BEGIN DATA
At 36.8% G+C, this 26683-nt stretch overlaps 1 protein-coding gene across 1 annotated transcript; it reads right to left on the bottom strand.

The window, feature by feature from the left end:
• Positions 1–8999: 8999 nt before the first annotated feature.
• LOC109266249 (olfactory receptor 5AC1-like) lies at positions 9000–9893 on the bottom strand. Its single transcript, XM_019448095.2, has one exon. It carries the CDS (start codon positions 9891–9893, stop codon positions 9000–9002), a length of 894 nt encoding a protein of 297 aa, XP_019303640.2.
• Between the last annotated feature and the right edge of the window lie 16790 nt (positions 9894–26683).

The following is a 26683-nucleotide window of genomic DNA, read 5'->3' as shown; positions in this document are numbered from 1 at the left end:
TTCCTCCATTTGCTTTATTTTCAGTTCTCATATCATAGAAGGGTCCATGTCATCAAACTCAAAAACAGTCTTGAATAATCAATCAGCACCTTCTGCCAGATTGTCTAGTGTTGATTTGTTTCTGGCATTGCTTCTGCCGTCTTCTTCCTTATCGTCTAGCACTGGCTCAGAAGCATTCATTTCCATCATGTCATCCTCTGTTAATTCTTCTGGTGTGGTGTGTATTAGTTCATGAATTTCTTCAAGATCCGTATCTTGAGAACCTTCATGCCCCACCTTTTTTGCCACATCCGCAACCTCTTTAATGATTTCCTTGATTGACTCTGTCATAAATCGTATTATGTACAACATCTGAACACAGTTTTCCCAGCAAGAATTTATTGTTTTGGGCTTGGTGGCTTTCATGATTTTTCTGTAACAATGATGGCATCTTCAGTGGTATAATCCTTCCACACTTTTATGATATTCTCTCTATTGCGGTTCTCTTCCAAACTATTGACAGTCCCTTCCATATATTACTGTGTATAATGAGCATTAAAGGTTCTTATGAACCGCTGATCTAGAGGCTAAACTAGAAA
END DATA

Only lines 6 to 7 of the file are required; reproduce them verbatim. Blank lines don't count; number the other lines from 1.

The following is a 26683-nucleotide window of genomic DNA, read 5'->3' as shown; positions in this document are numbered from 1 at the left end:
TTCCTCCATTTGCTTTATTTTCAGTTCTCATATCATAGAAGGGTCCATGTCATCAAACTCAAAAACAGTCTTGAATAATCAATCAGCACCTTCTGCCAGATTGTCTAGTGTTGATTTGTTTCTGGCATTGCTTCTGCCGTCTTCTTCCTTATCGTCTAGCACTGGCTCAGAAGCATTCATTTCCATCATGTCATCCTCTGTTAATTCTTCTGGTGTGGTGTGTATTAGTTCATGAATTTCTTCAAGATCCGTATCTTGAGAACCTTCATGCCCCACCTTTTTTGCCACATCCGCAACCTCTTTAATGATTTCCTTGATTGACTCTGTCATAAATCGTATTATGTACAACATCTGAACACAGTTTTCCCAGCAAGAATTTATTGTTTTGGGCTTGGTGGCTTTCATGATTTTTCTGTAACAATGATGGCATCTTCAGTGGTATAATCCTTCCACACTTTTATGATATTCTCTCTATTGCGGTTCTCTTCCAAACTATTGACAGTCCCTTCCATATATTACTGTGTATAATGAGCATTAAAGGTTCTTATGAACCGCTGATCTAGAGGCTAAACTAGAAA